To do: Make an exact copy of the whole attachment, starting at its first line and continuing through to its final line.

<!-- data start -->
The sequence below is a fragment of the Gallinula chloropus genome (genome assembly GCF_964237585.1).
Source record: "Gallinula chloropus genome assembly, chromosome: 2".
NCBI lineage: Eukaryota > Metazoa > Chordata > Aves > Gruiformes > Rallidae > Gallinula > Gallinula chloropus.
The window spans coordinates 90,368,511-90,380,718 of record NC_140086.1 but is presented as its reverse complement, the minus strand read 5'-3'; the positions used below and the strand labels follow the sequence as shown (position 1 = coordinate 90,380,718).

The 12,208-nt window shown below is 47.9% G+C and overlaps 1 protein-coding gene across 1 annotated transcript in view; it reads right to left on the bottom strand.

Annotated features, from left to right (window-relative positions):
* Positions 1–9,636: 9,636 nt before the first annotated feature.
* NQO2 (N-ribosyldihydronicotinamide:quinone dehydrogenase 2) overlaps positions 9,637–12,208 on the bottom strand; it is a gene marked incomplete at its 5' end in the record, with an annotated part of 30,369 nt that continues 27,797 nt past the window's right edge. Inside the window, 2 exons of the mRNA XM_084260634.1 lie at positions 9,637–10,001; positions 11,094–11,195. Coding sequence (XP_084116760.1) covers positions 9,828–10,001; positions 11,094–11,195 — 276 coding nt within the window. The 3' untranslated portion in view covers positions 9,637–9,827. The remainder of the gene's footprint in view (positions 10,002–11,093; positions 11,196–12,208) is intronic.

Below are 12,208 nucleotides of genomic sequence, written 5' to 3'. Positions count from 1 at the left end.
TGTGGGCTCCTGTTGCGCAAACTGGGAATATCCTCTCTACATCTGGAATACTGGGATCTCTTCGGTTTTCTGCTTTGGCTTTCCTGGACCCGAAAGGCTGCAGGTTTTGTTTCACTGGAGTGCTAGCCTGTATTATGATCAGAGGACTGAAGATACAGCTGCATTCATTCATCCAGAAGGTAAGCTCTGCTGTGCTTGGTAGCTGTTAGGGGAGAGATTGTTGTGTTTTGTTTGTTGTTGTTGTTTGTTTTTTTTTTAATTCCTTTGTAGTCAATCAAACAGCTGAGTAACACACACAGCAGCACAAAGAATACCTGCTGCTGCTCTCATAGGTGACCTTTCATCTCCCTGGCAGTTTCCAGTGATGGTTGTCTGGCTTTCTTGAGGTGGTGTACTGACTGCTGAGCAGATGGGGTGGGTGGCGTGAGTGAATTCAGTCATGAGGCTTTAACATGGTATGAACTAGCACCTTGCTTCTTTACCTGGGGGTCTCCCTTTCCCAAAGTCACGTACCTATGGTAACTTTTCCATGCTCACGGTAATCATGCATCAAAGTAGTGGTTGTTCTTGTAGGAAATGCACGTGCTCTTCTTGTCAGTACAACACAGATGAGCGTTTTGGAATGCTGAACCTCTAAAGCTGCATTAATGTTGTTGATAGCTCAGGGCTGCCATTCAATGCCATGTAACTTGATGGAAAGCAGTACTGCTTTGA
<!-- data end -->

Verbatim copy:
The sequence below is a fragment of the Gallinula chloropus genome (genome assembly GCF_964237585.1).
Source record: "Gallinula chloropus genome assembly, chromosome: 2".
NCBI lineage: Eukaryota > Metazoa > Chordata > Aves > Gruiformes > Rallidae > Gallinula > Gallinula chloropus.
The window spans coordinates 90,368,511-90,380,718 of record NC_140086.1 but is presented as its reverse complement, the minus strand read 5'-3'; the positions used below and the strand labels follow the sequence as shown (position 1 = coordinate 90,380,718).

The 12,208-nt window shown below is 47.9% G+C and overlaps 1 protein-coding gene across 1 annotated transcript in view; it reads right to left on the bottom strand.

Annotated features, from left to right (window-relative positions):
* Positions 1–9,636: 9,636 nt before the first annotated feature.
* NQO2 (N-ribosyldihydronicotinamide:quinone dehydrogenase 2) overlaps positions 9,637–12,208 on the bottom strand; it is a gene marked incomplete at its 5' end in the record, with an annotated part of 30,369 nt that continues 27,797 nt past the window's right edge. Inside the window, 2 exons of the mRNA XM_084260634.1 lie at positions 9,637–10,001; positions 11,094–11,195. Coding sequence (XP_084116760.1) covers positions 9,828–10,001; positions 11,094–11,195 — 276 coding nt within the window. The 3' untranslated portion in view covers positions 9,637–9,827. The remainder of the gene's footprint in view (positions 10,002–11,093; positions 11,196–12,208) is intronic.

Below are 12,208 nucleotides of genomic sequence, written 5' to 3'. Positions count from 1 at the left end.
TGTGGGCTCCTGTTGCGCAAACTGGGAATATCCTCTCTACATCTGGAATACTGGGATCTCTTCGGTTTTCTGCTTTGGCTTTCCTGGACCCGAAAGGCTGCAGGTTTTGTTTCACTGGAGTGCTAGCCTGTATTATGATCAGAGGACTGAAGATACAGCTGCATTCATTCATCCAGAAGGTAAGCTCTGCTGTGCTTGGTAGCTGTTAGGGGAGAGATTGTTGTGTTTTGTTTGTTGTTGTTGTTTGTTTTTTTTTTAATTCCTTTGTAGTCAATCAAACAGCTGAGTAACACACACAGCAGCACAAAGAATACCTGCTGCTGCTCTCATAGGTGACCTTTCATCTCCCTGGCAGTTTCCAGTGATGGTTGTCTGGCTTTCTTGAGGTGGTGTACTGACTGCTGAGCAGATGGGGTGGGTGGCGTGAGTGAATTCAGTCATGAGGCTTTAACATGGTATGAACTAGCACCTTGCTTCTTTACCTGGGGGTCTCCCTTTCCCAAAGTCACGTACCTATGGTAACTTTTCCATGCTCACGGTAATCATGCATCAAAGTAGTGGTTGTTCTTGTAGGAAATGCACGTGCTCTTCTTGTCAGTACAACACAGATGAGCGTTTTGGAATGCTGAACCTCTAAAGCTGCATTAATGTTGTTGATAGCTCAGGGCTGCCATTCAATGCCATGTAACTTGATGGAAAGCAGTACTGCTTTGA